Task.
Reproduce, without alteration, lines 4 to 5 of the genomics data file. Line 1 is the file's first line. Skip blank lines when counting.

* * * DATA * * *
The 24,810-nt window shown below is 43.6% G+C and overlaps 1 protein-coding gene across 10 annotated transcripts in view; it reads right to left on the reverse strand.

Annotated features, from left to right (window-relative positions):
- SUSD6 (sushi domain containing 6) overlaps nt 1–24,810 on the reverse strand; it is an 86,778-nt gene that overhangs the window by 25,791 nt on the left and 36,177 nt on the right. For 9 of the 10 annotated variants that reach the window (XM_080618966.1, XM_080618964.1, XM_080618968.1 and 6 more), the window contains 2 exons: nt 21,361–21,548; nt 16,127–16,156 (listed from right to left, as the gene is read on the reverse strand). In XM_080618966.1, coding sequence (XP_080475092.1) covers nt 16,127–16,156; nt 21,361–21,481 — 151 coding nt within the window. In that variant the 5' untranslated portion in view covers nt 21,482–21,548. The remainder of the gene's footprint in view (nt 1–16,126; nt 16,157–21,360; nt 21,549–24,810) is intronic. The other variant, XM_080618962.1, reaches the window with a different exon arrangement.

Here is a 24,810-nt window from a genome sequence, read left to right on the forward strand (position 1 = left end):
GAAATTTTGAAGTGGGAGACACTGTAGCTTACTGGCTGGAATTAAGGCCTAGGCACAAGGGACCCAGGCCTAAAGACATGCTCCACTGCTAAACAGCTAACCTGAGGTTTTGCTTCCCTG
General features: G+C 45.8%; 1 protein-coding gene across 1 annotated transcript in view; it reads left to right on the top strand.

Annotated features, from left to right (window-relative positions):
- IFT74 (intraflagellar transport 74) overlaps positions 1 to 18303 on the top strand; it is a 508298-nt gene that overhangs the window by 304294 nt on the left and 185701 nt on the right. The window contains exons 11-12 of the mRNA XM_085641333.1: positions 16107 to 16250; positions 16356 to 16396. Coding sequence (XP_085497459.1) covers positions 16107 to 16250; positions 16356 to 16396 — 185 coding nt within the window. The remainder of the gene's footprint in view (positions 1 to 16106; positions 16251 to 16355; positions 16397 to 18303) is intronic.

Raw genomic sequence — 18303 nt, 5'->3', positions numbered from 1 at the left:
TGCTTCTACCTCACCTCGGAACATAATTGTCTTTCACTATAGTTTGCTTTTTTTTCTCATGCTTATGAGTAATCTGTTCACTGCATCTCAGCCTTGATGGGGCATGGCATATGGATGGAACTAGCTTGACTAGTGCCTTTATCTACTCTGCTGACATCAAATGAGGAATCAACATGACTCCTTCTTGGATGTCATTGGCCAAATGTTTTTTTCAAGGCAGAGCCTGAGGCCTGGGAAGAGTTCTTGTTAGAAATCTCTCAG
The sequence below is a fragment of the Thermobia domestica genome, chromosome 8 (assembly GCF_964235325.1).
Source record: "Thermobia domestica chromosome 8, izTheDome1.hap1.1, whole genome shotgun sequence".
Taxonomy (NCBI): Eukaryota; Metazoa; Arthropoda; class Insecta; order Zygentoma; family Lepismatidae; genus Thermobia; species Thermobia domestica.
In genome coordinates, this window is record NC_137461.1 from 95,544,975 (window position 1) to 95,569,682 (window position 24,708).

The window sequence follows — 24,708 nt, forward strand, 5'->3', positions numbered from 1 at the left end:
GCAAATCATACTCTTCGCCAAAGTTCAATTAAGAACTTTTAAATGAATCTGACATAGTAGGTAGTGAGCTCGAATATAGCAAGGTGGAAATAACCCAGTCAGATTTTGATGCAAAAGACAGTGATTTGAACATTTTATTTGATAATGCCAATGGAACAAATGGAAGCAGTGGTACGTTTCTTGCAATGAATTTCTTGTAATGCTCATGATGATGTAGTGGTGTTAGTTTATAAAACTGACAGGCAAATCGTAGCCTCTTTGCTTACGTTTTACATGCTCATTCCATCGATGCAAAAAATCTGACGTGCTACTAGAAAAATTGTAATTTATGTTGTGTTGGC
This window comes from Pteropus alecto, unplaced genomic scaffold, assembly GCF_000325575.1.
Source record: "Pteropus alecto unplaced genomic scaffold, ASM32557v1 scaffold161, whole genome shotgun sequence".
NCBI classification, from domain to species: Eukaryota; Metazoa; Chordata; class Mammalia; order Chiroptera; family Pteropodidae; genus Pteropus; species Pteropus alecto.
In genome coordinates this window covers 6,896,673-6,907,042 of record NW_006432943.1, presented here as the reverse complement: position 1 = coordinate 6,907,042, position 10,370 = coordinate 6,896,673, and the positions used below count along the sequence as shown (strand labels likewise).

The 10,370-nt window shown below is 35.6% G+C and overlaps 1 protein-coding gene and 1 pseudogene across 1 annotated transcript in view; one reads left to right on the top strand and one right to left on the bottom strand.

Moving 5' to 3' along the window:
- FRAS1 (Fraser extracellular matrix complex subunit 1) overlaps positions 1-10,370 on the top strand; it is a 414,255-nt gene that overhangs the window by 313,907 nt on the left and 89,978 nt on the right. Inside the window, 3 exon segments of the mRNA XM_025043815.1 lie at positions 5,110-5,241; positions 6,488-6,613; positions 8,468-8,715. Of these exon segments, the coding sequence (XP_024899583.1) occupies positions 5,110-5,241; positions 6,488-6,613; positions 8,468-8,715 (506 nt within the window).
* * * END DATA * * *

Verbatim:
Here is a 24,810-nt window from a genome sequence, read left to right on the forward strand (position 1 = left end):
GAAATTTTGAAGTGGGAGACACTGTAGCTTACTGGCTGGAATTAAGGCCTAGGCACAAGGGACCCAGGCCTAAAGACATGCTCCACTGCTAAACAGCTAACCTGAGGTTTTGCTTCCCTG